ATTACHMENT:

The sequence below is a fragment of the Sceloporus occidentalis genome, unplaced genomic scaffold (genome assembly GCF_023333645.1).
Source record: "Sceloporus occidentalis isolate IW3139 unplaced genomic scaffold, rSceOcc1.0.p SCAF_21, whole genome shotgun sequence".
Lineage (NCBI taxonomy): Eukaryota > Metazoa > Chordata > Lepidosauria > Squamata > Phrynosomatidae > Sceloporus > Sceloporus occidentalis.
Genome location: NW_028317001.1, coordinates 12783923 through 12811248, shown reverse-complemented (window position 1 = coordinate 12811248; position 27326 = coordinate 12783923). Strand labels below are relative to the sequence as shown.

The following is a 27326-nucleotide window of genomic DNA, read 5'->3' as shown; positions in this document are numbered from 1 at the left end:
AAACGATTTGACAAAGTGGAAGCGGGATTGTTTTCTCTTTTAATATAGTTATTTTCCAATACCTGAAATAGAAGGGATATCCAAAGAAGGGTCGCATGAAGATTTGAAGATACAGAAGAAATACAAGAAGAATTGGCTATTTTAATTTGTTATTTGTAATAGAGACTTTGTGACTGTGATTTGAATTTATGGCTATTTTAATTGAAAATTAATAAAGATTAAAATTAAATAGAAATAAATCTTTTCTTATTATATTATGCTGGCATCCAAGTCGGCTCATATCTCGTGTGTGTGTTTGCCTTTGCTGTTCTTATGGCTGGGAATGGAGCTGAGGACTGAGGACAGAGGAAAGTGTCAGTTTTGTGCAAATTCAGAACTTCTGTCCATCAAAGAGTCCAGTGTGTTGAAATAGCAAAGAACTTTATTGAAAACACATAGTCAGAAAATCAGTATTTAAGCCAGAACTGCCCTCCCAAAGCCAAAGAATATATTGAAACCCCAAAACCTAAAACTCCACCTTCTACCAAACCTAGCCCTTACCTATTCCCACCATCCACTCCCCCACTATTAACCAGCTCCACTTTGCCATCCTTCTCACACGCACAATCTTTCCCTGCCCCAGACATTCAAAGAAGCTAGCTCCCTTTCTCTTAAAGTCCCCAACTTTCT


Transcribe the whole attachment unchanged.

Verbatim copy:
The sequence below is a fragment of the Sceloporus occidentalis genome, unplaced genomic scaffold (genome assembly GCF_023333645.1).
Source record: "Sceloporus occidentalis isolate IW3139 unplaced genomic scaffold, rSceOcc1.0.p SCAF_21, whole genome shotgun sequence".
Lineage (NCBI taxonomy): Eukaryota > Metazoa > Chordata > Lepidosauria > Squamata > Phrynosomatidae > Sceloporus > Sceloporus occidentalis.
Genome location: NW_028317001.1, coordinates 12783923 through 12811248, shown reverse-complemented (window position 1 = coordinate 12811248; position 27326 = coordinate 12783923). Strand labels below are relative to the sequence as shown.

The following is a 27326-nucleotide window of genomic DNA, read 5'->3' as shown; positions in this document are numbered from 1 at the left end:
AAACGATTTGACAAAGTGGAAGCGGGATTGTTTTCTCTTTTAATATAGTTATTTTCCAATACCTGAAATAGAAGGGATATCCAAAGAAGGGTCGCATGAAGATTTGAAGATACAGAAGAAATACAAGAAGAATTGGCTATTTTAATTTGTTATTTGTAATAGAGACTTTGTGACTGTGATTTGAATTTATGGCTATTTTAATTGAAAATTAATAAAGATTAAAATTAAATAGAAATAAATCTTTTCTTATTATATTATGCTGGCATCCAAGTCGGCTCATATCTCGTGTGTGTGTTTGCCTTTGCTGTTCTTATGGCTGGGAATGGAGCTGAGGACTGAGGACAGAGGAAAGTGTCAGTTTTGTGCAAATTCAGAACTTCTGTCCATCAAAGAGTCCAGTGTGTTGAAATAGCAAAGAACTTTATTGAAAACACATAGTCAGAAAATCAGTATTTAAGCCAGAACTGCCCTCCCAAAGCCAAAGAATATATTGAAACCCCAAAACCTAAAACTCCACCTTCTACCAAACCTAGCCCTTACCTATTCCCACCATCCACTCCCCCACTATTAACCAGCTCCACTTTGCCATCCTTCTCACACGCACAATCTTTCCCTGCCCCAGACATTCAAAGAAGCTAGCTCCCTTTCTCTTAAAGTCCCCAACTTTCT